Being healthy is the most important concern in life. Every day of the week, the Public Health Service of Amsterdam (Geneeskundige en Gezondheidsdienst, GGD) strives to help all residents, from children to adults, to grow up and live in the healthiest and safest way possible. The GGD protects, monitors and promotes the population’s well-being by identifying and preventing health risks.
To fulfil this task, it is important to properly monitor the health of all of Amsterdam’s residents. That is why the GGD conducts research into the health, social situation and lifestyle of the city’s population. These data are presented every four years in the form of a public health analysis known as the ‘health monitor’.
The data are collected by means of questionnaires (in writing and online, and sometimes orally). Though a tried and tested method, it is becoming less effective, especially among young adults. There is a diminishing willingness to fill out questionnaires, resulting in gaps in data collection, even though high response rates are essential for the reliability and validity of health studies. So, it is vital for the GGD to increase the participation of certain groups to discover their health status and the factors that (co-) determine this status. Additionally, policy makers are increasingly demanding “today’s figures”, and not just once every four years.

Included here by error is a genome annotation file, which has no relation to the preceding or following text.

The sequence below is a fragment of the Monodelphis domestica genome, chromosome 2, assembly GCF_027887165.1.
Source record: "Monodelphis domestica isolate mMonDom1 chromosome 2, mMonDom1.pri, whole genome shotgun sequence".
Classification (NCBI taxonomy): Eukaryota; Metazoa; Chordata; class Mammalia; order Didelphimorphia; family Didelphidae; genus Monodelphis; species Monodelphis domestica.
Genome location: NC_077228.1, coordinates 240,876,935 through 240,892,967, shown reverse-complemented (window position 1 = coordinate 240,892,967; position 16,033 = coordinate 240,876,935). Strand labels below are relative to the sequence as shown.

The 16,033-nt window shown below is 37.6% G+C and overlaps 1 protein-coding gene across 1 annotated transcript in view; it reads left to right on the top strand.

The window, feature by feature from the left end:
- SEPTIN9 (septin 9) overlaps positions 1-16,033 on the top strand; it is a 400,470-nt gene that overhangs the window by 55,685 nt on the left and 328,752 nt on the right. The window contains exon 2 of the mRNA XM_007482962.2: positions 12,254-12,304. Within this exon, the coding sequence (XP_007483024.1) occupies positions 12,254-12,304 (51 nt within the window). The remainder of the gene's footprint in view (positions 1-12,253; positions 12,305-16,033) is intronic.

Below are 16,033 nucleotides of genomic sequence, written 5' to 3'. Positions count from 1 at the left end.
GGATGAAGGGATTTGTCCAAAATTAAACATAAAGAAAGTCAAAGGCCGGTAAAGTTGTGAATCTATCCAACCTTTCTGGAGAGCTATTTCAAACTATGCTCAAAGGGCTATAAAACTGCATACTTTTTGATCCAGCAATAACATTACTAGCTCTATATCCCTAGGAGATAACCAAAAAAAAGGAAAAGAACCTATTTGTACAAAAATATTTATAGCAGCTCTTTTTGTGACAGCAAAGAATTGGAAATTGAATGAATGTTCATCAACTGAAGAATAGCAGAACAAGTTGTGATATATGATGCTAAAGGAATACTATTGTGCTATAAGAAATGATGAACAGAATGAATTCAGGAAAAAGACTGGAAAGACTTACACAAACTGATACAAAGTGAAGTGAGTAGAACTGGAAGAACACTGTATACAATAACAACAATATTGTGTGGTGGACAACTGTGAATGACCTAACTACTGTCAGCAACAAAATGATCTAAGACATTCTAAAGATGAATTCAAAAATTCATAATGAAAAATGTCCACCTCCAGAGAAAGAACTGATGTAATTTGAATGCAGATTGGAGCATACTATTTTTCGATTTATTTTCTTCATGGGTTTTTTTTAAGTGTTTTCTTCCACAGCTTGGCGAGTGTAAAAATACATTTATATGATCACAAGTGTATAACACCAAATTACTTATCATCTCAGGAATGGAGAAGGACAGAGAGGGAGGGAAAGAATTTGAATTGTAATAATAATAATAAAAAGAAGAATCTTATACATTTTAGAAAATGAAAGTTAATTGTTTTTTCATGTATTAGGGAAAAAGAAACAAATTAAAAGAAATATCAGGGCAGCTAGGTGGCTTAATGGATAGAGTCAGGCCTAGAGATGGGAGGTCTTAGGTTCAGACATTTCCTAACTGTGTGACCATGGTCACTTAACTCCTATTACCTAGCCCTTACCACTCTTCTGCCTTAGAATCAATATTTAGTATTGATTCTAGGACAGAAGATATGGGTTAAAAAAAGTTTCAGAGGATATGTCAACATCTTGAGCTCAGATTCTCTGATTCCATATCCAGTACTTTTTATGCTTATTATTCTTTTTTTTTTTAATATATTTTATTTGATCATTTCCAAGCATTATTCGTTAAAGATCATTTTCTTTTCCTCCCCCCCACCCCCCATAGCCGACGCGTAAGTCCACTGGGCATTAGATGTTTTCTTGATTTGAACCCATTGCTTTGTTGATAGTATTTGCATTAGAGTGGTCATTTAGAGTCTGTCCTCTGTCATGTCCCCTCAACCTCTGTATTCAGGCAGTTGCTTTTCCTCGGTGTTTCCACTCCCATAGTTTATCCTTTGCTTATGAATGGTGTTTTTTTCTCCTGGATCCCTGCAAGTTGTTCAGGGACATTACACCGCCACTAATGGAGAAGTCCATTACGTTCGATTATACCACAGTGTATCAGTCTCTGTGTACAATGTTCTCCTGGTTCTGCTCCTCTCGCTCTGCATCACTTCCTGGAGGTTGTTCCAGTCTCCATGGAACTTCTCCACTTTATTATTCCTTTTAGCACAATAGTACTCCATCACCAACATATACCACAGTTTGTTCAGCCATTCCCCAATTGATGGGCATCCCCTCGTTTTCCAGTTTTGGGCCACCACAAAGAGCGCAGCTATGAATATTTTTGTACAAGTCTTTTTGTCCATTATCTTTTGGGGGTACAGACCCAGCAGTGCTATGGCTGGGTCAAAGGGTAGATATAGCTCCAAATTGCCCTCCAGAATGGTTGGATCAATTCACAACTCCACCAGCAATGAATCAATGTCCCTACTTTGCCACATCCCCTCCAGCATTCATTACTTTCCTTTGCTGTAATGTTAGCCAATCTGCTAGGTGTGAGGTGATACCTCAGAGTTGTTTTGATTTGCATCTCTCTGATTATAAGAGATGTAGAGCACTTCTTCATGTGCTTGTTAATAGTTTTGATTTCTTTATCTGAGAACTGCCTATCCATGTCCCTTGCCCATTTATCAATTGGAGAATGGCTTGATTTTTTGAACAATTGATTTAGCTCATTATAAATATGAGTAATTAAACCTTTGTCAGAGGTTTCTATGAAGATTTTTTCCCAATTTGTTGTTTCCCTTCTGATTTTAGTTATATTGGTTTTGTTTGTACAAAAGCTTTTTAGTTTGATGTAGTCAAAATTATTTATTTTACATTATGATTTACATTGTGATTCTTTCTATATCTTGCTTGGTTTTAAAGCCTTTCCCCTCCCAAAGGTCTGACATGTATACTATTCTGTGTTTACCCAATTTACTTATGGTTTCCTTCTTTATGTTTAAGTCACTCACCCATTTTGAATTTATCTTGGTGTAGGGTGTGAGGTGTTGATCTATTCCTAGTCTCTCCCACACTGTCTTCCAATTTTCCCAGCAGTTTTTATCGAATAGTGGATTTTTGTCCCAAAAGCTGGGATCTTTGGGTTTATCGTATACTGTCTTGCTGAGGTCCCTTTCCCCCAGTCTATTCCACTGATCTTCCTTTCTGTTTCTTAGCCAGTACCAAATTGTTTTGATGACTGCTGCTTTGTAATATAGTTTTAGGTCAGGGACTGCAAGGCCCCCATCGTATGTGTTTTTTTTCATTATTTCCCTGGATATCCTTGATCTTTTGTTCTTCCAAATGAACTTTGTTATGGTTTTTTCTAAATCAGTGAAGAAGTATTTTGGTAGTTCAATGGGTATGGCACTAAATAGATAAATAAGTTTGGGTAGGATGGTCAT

In an era where data are collected in real time via apps, websites, wearables and other media, the key figures of the traditional health monitor seem obsolete as soon as they are published. The representativeness of these figures is under question, since not all population groups are properly accounted for; the 21-40 years age group is especially imprecise. What innovative data collection methods can de GGD use to fulfil its core task?
Develop an innovative solution to measure the health of the city and its population.
Issued by: Geneeskundige en Gezondheidsdienst (GGD)